Good stuff first: they made the distinction between desegregation and integration. A school is desegregated if it includes white kids and black kids. But it’s not integrated unless those kids actually hang out together. I went to a desegregated middle school in the 1980s. Kids in the advanced learning program, mostly white, were bused to a school that was mostly black. Today’s name for that would be “magnet school.” Good intentions . . . but most of the classrooms were still segregated, because so many of the kids in the advanced learning program were white. It was kinda half a solution.

Thirty years later, we’re still doing the same thing. The NPR program talked about the way the kids had separate classrooms and sat apart from each other in the lunchroom, and it included some student voices talking about how they could take responsibility for the problem. That’s good.

But what it did wrong, its blind spot, is that it placed the blame for the segregation on the high school kids and not on the adults who set up the classroom situation in the first place. If the classrooms are segregated, is it any wonder the lunchroom would be too? I know it’s a tricky and difficult situation, and the adults are taking steps to change this. But we can’t just let the kids shoulder all the responsibility and blame.

Now, I just heard a snippet. It could well be that NPR covered that ground later in the program. Regardless, this is a huge blind spot that we have. The adults need to be doing our part to make sure that we break down as many barriers as we can to integration.

Instead, sometimes we’re putting more barriers in the way, like when Seattle Public Schools shut down a successfully integrated K-8 program called Summit. Or when it closed down a schools race and justice curriculum last year.

We’ve got to get this right.

And we also need to be explaining to our kids that the work of desegregation is not yet done. Our school is celebrating Martin Luther King right now, and talking about the civil rights movement and the ending of segregation. This is misleading. Our school is 61 percent Caucasian and 7 percent African-American. If my kids grow up thinking segregation is over, they’ll also grow up thinking that our country is populated by 61 percent white people and 7 percent black people. Not true! In our school district, whites are a minority, at 43%. (Full detail: American Indian 1%, Black 19%, Hispanic 12%, Asian/Pacific-Islander 19%, White 43%, Multiracial 6%)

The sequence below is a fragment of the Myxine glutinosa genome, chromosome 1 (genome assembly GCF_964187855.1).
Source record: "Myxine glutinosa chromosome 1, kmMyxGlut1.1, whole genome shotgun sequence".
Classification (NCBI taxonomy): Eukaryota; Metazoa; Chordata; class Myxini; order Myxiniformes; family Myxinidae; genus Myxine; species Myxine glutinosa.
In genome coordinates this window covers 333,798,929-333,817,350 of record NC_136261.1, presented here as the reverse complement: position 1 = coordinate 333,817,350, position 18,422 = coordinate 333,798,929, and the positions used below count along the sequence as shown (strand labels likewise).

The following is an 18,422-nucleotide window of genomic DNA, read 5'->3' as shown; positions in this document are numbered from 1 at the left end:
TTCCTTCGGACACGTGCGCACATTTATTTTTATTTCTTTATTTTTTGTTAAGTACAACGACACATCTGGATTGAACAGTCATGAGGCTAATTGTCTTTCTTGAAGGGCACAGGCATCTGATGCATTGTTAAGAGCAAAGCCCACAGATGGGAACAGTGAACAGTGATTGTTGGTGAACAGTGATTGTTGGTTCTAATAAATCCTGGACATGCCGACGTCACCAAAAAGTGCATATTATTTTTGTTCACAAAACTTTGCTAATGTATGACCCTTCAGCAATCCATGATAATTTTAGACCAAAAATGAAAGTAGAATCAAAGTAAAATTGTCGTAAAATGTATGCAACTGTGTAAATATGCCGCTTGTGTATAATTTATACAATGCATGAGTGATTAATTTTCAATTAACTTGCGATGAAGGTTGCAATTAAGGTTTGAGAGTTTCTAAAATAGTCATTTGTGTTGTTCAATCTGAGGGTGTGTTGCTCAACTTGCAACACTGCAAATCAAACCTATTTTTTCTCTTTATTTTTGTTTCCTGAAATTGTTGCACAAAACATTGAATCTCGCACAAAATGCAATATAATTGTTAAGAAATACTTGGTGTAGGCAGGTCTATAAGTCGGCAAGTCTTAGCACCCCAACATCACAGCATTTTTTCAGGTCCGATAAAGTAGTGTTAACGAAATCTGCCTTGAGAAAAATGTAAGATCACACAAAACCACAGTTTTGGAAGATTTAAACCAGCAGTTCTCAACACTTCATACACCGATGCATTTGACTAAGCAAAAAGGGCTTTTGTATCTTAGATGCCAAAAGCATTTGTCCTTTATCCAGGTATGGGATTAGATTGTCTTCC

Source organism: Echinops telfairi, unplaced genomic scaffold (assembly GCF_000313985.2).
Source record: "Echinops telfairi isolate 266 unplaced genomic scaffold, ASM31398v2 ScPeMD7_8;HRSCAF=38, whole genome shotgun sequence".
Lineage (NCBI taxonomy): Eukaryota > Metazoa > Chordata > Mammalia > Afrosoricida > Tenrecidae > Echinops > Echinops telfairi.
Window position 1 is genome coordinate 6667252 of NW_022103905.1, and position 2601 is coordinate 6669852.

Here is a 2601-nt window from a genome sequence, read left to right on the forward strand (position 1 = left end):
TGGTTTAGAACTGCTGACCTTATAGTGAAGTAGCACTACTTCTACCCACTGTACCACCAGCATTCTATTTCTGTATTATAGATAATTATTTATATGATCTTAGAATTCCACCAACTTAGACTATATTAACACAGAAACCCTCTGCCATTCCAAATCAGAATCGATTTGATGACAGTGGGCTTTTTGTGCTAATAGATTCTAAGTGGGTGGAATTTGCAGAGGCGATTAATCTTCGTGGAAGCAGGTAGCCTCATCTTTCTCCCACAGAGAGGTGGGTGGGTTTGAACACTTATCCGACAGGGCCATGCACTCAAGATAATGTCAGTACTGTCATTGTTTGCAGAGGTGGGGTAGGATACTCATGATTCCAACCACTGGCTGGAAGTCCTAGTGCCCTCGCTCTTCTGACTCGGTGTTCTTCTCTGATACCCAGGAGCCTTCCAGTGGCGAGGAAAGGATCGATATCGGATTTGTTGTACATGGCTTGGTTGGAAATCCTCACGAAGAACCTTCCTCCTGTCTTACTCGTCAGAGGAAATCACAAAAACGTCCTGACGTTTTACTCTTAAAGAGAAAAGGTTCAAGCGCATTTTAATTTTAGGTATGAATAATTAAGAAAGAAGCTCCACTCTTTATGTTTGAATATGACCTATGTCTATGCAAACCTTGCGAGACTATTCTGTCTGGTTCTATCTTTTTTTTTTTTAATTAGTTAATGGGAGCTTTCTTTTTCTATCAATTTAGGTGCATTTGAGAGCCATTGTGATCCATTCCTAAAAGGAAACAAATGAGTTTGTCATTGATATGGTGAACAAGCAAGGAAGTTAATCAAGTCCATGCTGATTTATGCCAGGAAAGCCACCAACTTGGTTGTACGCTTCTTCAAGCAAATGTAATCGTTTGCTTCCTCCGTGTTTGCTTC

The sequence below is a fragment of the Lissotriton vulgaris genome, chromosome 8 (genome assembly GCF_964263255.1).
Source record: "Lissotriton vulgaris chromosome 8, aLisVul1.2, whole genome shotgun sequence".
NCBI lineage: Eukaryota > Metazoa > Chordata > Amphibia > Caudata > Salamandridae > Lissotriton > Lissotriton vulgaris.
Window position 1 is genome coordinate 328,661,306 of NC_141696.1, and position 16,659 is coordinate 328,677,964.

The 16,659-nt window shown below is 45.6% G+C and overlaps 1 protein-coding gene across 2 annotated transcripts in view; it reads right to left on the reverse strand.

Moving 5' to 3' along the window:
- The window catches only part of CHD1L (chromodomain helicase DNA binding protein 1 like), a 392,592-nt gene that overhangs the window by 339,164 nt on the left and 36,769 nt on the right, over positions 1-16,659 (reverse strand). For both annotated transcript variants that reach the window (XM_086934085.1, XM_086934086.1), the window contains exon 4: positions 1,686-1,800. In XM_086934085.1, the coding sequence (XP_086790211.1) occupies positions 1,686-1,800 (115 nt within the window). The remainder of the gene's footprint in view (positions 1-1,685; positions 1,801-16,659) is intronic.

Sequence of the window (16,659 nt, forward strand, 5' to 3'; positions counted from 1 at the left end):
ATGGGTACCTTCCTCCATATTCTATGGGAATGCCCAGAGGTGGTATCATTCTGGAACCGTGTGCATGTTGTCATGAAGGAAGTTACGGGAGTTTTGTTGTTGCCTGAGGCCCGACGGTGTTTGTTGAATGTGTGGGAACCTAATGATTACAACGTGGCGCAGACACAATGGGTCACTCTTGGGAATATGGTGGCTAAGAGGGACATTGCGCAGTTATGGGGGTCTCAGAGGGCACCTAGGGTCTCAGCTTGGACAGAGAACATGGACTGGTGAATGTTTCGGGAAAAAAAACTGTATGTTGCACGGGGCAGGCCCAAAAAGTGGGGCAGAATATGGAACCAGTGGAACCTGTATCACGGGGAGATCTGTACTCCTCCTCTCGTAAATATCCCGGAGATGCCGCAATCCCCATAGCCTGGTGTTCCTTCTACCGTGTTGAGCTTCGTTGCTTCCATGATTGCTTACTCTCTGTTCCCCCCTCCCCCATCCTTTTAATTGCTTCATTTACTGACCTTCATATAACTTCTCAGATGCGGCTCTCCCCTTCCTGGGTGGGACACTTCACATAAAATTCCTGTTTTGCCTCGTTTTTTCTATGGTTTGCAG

At the same time, while I need to explain that we still have plenty of troubles, I can’t be filling my kids’ heads with doom and gloom. Kids need to know the hard truths, but they also need to have hope.

Enter Ruby Bridges! She was the first black child to attend an all-white elementary school. Last year, my daughter got a book about her from the school library, The Story of Ruby Bridges. So this year, when she was assigned a Great American Leader biography project, she chose Ruby Bridges. Martin Luther King is an inspirational role model, and so is Rosa Parks. Big, important people. But Ruby Bridges is a child. My daughter can identify.

I wasn’t so sure that Ruby Bridges would fit the bill of a Great American Leader, though. It’s not like she had a choice to attend that all-white school. Her parents made that decision, and she had to live with it. It was a long, hard road for a lot of those first kids who attended all-white schools, and nobody came out of it unscathed. (It’s STILL a long, hard road.) So I had to find out what happened to her later in life. Here it is:

To summarize the video . . .

When Ruby Bridges first walked into the school, she was surrounded by an angry mob. Fortunately for her, she didn’t understand at first. “I actually thought it was Mardi Gras. . . . They were throwing things and shouting, and that sort of goes on in New Orleans at Mardi Gras.” White parents pulled their kids out, and all the teachers but one left the school. Ruby was all by herself at that school, except for another white student, five-year-old Pam Foreman Testroet, whose parents refused to go along with the boycott.